MR. MCLAUGHLIN: Yeah, but your attitude is defeatist. You
can't do very much about it. It is defeatist!
(Cross talk.)

MR. O'DONNELL: I'm the optimist here.

MR. BUCHANAN: John, we are doing exceedingly well in making
cars safe.

MR. O'DONNELL: That's right.

MR. BUCHANAN: The big federal highways, dual lanes --

MR. MCLAUGHLIN: Exit question: True or false: Driving is the
most hazardous activity most Americans will ever engage in.
True or false?

MR. BUCHANAN: It is only true for the reason that you combine
150 million people engaging in it. You drive a motorcycle --

MR. MCLAUGHLIN: Is it true or false? Is it safer --

MR. BUCHANAN: Motorcycles are far more dangerous. So are
bicycles.

MR. MCLAUGHLIN: So you're saying true. That's what it reduces
to.

MS. CLIFT: (Chuckles.)

MR. BUCHANAN: No. Per capita, no. Per capita, no.

MR. MCLAUGHLIN: Eleanor?

MS. CLIFT: Well, there are a lot more dangerous activities --
shooting up cocaine, for example. But how many times have you
gotten off of a plane where a pilot is standing there at the
cockpit and urging you to be careful on your way home? People
are frightened about getting on planes. They think there's
going to be an accident. Nobody worries when they get in a
car. Maybe they should.

MR. MCLAUGHLIN: The answer is true.

MS. CLIFT: True, yeah.

MR. MCLAUGHLIN: The statement is true.

MS. CLIFT: (Chuckles.)

MR. MCLAUGHLIN: What do you think?

MR. BLANKLEY: It depends what you call activities. Obviously,
there are construction activities that are more dangerous.
There are any number of activities. But as far as 150 or 200
million people participating in an activity, I would think
cars are the most. Motorcycles, as Pat says, are obviously
more, but not that many people drive them.

MR. MCLAUGHLIN: Let's think -- we are including all high-risk
occupations, whether it's climbing telephone poles or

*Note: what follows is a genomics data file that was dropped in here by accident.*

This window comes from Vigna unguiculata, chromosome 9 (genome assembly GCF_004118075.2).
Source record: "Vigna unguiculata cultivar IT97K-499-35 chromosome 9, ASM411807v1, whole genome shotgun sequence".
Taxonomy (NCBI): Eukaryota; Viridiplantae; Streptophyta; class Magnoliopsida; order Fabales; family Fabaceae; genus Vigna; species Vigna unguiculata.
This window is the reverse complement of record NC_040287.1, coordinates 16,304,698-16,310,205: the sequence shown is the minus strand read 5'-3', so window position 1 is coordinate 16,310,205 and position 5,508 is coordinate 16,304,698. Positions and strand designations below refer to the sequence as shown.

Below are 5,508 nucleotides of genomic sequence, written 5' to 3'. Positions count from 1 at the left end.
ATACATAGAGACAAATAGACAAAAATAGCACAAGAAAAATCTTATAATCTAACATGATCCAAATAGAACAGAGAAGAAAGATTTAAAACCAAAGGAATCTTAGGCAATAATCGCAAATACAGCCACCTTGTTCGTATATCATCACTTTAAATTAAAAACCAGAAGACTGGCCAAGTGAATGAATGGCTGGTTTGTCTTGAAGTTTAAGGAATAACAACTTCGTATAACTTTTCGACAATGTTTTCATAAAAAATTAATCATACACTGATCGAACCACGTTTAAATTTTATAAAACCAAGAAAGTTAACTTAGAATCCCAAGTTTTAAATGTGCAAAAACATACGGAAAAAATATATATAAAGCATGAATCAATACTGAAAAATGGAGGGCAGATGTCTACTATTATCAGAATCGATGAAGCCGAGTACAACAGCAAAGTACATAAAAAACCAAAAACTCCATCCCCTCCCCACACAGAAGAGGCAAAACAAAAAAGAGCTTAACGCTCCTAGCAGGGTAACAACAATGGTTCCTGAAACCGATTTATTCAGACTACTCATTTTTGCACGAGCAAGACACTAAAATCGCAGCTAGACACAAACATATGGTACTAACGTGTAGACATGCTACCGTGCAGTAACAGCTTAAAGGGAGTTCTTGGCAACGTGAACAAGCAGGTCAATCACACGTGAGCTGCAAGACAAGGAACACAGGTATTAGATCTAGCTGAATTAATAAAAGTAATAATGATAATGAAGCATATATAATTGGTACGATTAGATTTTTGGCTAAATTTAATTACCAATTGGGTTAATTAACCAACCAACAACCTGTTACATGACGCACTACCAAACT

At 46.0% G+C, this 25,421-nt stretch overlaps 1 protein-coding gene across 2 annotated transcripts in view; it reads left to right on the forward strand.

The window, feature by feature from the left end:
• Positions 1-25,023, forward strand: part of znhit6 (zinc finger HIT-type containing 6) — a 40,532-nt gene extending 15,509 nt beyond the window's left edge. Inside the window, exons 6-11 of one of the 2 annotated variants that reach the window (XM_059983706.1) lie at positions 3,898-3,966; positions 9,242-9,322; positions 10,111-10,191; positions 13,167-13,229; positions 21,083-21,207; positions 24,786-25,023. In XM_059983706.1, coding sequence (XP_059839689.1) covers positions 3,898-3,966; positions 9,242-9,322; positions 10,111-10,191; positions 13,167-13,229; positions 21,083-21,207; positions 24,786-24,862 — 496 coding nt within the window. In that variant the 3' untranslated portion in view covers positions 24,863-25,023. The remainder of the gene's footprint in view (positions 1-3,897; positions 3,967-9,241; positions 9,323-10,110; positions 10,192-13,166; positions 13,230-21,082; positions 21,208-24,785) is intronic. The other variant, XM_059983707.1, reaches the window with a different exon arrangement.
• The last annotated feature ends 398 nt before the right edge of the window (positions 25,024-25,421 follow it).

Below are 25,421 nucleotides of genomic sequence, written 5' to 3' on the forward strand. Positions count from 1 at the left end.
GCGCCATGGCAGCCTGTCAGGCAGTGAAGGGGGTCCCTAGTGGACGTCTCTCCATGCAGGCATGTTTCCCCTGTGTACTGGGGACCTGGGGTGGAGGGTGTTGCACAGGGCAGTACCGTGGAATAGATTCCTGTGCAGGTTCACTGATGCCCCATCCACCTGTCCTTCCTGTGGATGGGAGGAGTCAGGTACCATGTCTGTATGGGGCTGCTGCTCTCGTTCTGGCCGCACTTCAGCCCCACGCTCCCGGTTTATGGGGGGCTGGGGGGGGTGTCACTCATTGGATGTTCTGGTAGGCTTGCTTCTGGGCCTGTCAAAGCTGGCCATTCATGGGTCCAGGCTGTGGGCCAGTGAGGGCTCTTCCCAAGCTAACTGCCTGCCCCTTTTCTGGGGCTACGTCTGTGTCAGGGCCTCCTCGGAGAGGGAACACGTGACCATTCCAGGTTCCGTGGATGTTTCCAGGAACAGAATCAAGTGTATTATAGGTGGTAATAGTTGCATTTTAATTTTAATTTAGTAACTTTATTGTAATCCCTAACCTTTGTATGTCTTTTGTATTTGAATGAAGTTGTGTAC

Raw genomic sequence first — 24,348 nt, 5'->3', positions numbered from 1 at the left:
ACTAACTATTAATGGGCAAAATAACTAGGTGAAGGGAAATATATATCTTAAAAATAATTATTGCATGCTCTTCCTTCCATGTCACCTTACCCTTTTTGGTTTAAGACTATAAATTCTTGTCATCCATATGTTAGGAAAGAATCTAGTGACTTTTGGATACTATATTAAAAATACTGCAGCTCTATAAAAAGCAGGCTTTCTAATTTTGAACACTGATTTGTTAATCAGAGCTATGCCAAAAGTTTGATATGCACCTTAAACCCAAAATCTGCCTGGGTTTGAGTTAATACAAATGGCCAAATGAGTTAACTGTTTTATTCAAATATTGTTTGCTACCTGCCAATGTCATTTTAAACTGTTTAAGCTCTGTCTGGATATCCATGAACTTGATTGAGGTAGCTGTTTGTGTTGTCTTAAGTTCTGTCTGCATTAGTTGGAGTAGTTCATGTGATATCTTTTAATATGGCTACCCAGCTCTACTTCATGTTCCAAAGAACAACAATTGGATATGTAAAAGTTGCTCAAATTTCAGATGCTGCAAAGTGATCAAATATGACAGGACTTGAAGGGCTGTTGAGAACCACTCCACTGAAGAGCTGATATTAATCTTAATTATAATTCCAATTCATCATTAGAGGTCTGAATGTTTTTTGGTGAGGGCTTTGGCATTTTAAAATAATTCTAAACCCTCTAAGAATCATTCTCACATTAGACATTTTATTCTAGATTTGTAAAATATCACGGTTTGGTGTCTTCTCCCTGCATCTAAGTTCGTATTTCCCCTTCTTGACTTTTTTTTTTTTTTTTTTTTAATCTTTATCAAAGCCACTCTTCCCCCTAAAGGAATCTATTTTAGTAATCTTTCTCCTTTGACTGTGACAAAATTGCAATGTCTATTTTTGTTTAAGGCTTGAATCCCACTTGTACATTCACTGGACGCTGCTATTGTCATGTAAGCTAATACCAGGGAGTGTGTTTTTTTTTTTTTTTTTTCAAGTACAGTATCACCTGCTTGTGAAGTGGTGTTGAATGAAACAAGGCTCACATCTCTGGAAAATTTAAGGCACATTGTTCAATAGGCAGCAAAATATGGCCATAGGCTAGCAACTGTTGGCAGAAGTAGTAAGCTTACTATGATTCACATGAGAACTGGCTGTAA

climbing skyscrapers.

MR. BUCHANAN: But it --

MR. MCLAUGHLIN: My question is, driving is the most hazardous
activity most Americans will ever engage in. True or false?

MR. BUCHANAN: Per mile --

MR. BLANKLEY: I broadly think it's probably true.

MR. MCLAUGHLIN: Probably true.
What do you think?

MR. O'DONNELL: You're not including coal mining in that one
--

MR. MCLAUGHLIN: We are. We're including coal mining.
(Laughter.)

MR. O'DONNELL: Statistically, it may be, which is proof of
how safe life is in the United States. (Laughter.)

MR. MCLAUGHLIN: Eleanor, statistics don't lie. (Laughter.)
But statisticians do.

MS. CLIFT: (Laughing.) Right. Right.

MR. MCLAUGHLIN: The answer is, that is true, and it's
appalling.

MR. BUCHANAN: (Laughs.)

MR. MCLAUGHLIN: When we come back: slaughter on the highways.
Why are SUVs, like Buchanan's, made the fall guy? How
"simpliste" can you get?

MR. BUCHANAN: (Laughs.)
(Announcements.)

MR. MCLAUGHLIN: SUVs: Sports unsafe vehicles?
(Begin videotape of Arianna Huffington's anti-SUV campaign
commercial.)
WOMAN: I helped hijack an airplane.
WOMAN: I helped blow up a nightclub.
MAN: So what if it gets 11 miles to the gallon?
WOMAN: I gave money to a terrorist training camp in a foreign
country.
MAN: It makes me feel safe.
MAN: Everyone has one.
WOMAN: My life, my SUV.
(End videotape segment.)

MR. MCLAUGHLIN: They're big, they're powerful, and they're
popular. Sports utility vehicles. They took America by storm
this past decade, despite the misgivings of fuel-efficiency
activists, who think they're wasteful.
From Hummers and Grand Cherokees to Chevy Tahoes and Toyota
Land Cruisers, to the sleek Porsche and Mercedes SUVs,
carmakers offer models for every pocketbook. They market the